My brother and I were talking the other day about music – our favorite singers and genres and more specifically, how to distinguish between genres. When our dad was my age, musical styles were both fewer and more distinct. Every artist stayed strictly in their lane. Today there seem to be more and more music genres with more and more overlap. For instance, most modern country songs resemble rock and roll as much as or more than traditional country. And Southern rock, while it has “rock” in its name, is about equal parts country and classic rock. And modern pop draws heavily on rap and hip-hop. This annoys my brother to no end – he is the type of personality that needs to know where each piece fits in the grand design. So, my big little brother, this one is for you.
If we disregard classical and instrumental pieces, music genres can be grouped into 5 broad categories. First, let’s talk about the easiest and most difficult category to define: Christian Music. Lyrically, these songs are all similar in that they deal with Christian ideas and themes. But musically, they range from old-fashioned hymns to pop tunes to rock and rap styles. So if you want to listen to Christian music, you then have to choose between a wide range of musical styles that fit underneath that umbrella.
Our next category is defined by an era and I call it Retro Music. This includes any type of music popular after the invention of recorded music that is no longer a big deal. There may still be artists producing these genres but they are not mainstream. Swing, big band, easy listening, boogie-woogie, jazz, ragtime, etc. Think of big-name singers from days gone by: Frank Sinatra, Duke Ellington, the Andrews Sisters, Louis Armstrong, Bing Crosby, and other famous singers of the 20’s, 30’s, 40’s, and 50’s. Personally, I am not nearly as familiar with these great artists or music genres as I would like to be.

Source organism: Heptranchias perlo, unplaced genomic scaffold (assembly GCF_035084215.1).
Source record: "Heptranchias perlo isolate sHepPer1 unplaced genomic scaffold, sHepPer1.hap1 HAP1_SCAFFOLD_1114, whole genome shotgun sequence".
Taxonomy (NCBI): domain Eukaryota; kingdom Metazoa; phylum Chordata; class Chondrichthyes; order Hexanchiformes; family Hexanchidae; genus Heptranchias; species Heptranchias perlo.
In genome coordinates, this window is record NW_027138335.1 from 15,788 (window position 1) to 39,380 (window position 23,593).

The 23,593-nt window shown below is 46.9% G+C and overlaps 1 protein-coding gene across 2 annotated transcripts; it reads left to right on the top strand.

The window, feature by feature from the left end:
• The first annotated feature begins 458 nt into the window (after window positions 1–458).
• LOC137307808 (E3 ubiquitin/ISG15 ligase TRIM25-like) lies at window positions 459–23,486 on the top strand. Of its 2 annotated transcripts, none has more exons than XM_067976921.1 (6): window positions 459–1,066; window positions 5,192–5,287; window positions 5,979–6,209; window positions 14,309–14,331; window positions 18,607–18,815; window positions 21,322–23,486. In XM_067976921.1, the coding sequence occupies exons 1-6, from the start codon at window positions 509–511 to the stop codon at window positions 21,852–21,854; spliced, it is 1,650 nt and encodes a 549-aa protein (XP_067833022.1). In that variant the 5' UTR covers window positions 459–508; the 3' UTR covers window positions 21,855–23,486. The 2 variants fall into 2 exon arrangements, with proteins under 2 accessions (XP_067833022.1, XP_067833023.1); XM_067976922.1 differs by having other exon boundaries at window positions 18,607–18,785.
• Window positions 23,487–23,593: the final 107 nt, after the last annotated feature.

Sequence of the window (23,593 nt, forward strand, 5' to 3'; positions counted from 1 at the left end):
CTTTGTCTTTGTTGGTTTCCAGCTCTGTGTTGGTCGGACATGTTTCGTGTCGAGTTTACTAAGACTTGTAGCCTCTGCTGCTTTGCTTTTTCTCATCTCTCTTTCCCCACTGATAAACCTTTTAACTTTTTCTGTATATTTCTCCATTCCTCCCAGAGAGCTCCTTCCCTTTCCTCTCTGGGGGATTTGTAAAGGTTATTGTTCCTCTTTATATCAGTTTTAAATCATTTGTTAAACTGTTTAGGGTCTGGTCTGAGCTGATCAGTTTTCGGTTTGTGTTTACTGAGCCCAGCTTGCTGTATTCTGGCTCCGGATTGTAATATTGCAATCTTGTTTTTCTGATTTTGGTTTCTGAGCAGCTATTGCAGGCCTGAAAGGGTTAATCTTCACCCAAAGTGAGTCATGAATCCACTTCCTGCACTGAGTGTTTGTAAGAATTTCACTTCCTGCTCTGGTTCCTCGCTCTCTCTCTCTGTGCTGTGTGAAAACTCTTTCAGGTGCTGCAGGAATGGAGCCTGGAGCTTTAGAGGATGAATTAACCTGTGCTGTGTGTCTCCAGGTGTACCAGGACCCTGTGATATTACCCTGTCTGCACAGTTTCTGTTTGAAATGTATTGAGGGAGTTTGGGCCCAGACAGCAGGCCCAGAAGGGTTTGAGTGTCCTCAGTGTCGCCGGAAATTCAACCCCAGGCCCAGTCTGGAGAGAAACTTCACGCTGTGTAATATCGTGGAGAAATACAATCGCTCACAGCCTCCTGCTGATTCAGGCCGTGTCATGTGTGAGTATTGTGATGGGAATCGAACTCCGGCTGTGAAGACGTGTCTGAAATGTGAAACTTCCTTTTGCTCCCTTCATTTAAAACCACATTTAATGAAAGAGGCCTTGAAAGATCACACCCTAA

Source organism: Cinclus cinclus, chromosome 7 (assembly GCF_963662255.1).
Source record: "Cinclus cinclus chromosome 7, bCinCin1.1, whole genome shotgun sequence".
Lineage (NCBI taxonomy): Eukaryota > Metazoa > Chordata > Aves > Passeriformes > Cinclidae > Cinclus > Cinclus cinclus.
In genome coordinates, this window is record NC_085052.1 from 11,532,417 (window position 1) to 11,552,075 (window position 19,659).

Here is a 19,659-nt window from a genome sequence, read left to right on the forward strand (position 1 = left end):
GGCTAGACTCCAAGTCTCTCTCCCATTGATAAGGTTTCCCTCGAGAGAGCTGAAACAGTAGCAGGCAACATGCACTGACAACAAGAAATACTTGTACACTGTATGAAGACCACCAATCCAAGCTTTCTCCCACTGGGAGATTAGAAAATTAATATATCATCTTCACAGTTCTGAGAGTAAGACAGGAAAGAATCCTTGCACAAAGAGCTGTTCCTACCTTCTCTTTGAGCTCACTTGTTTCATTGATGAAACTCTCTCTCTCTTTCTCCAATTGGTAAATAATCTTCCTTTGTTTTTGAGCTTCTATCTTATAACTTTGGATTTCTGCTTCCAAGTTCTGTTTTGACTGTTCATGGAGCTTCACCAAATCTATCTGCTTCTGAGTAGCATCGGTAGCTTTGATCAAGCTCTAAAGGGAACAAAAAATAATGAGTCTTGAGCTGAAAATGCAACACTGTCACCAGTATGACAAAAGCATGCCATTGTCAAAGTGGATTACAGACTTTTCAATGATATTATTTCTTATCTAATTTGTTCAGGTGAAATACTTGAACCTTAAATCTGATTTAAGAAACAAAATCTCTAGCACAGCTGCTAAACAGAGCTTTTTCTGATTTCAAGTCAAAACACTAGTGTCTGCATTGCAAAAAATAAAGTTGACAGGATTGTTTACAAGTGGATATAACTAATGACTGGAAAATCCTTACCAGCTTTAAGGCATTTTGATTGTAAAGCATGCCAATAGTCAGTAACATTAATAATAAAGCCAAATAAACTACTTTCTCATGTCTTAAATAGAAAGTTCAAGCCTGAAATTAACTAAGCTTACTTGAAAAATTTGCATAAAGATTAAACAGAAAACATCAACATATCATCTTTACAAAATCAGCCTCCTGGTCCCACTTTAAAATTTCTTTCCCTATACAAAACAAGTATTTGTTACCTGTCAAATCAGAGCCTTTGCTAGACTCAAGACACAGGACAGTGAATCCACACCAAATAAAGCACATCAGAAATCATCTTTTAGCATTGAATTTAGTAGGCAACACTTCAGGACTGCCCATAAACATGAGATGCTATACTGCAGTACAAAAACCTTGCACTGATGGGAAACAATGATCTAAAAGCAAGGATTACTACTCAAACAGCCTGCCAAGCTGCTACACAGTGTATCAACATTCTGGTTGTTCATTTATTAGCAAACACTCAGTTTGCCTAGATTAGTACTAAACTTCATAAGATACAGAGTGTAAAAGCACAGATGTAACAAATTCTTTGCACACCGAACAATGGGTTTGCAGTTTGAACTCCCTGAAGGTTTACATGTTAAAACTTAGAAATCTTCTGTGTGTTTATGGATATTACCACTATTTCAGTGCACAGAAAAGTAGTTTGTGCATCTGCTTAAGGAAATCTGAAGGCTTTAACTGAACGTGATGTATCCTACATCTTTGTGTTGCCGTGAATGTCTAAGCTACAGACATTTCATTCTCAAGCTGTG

The third sector of musical styles is the very broadly-defined Pop Music. Subheadings under this category would include dance, electronic, and bubblegum pop. This is probably the easiest genre of all – any song that is popular and doesn’t fit anywhere else belongs here. Restrictions are loose, with no particular sound or style. Pop Music draws inspiration from whichever genre happens to currently be most popular.
Category number four is the one I listen to the least and which I have dubbed Urban Music. I suppose it’s my country-girl bias, but I ascribe the genres in this category to city-dwellers. It may not be an entirely accurate way of viewing music and a musician would probably cringe at my definition, but it helps me keep things straight in my mind. Hip-hop, rap, modern R&B, reggae, disco, heavy metal (particularly what’s termed thrash metal), and punk rock are some of the genres I list under the Urban heading. I don’t know much about this category, but unlike Retro Music, I have no desire to become better acquainted with the music of the Urban category.
As opposed to our previous genre group, our final entry tends to be the territory of country folks. I call it Americana Music: folk, Western, country, outlaw, bluegrass, Cajun and zydeco, blues, soul, Southern rock, and rock and roll. This is my musical world and my brother’s as well; the music we both love best is all included in these music genres. Each genre overlaps the next, making it difficult to ascribe most songs to any one heading. It’s not a stack of boxes, each one neatly holding its assigned artists and songs. It is a meandering pathway, each song a stepping stone to the next. And it is one gloriously beautiful journey.